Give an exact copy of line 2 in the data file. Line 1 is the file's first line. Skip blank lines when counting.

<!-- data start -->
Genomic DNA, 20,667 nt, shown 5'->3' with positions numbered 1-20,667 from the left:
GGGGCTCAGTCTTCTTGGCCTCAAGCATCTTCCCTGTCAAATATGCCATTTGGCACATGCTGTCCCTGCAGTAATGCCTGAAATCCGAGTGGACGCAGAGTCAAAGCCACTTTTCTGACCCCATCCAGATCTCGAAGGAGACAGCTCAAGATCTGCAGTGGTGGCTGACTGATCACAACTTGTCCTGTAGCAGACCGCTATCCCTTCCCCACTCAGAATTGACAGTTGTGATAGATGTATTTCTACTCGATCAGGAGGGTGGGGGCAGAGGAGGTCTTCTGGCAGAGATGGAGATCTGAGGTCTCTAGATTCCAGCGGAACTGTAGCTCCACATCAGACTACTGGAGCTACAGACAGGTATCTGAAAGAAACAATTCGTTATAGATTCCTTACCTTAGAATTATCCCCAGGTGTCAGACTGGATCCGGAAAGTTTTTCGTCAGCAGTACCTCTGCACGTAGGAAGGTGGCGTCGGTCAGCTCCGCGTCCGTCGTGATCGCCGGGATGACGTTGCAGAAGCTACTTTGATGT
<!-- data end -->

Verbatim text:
GGGGCTCAGTCTTCTTGGCCTCAAGCATCTTCCCTGTCAAATATGCCATTTGGCACATGCTGTCCCTGCAGTAATGCCTGAAATCCGAGTGGACGCAGAGTCAAAGCCACTTTTCTGACCCCATCCAGATCTCGAAGGAGACAGCTCAAGATCTGCAGTGGTGGCTGACTGATCACAACTTGTCCTGTAGCAGACCGCTATCCCTTCCCCACTCAGAATTGACAGTTGTGATAGATGTATTTCTACTCGATCAGGAGGGTGGGGGCAGAGGAGGTCTTCTGGCAGAGATGGAGATCTGAGGTCTCTAGATTCCAGCGGAACTGTAGCTCCACATCAGACTACTGGAGCTACAGACAGGTATCTGAAAGAAACAATTCGTTATAGATTCCTTACCTTAGAATTATCCCCAGGTGTCAGACTGGATCCGGAAAGTTTTTCGTCAGCAGTACCTCTGCACGTAGGAAGGTGGCGTCGGTCAGCTCCGCGTCCGTCGTGATCGCCGGGATGACGTTGCAGAAGCTACTTTGATGT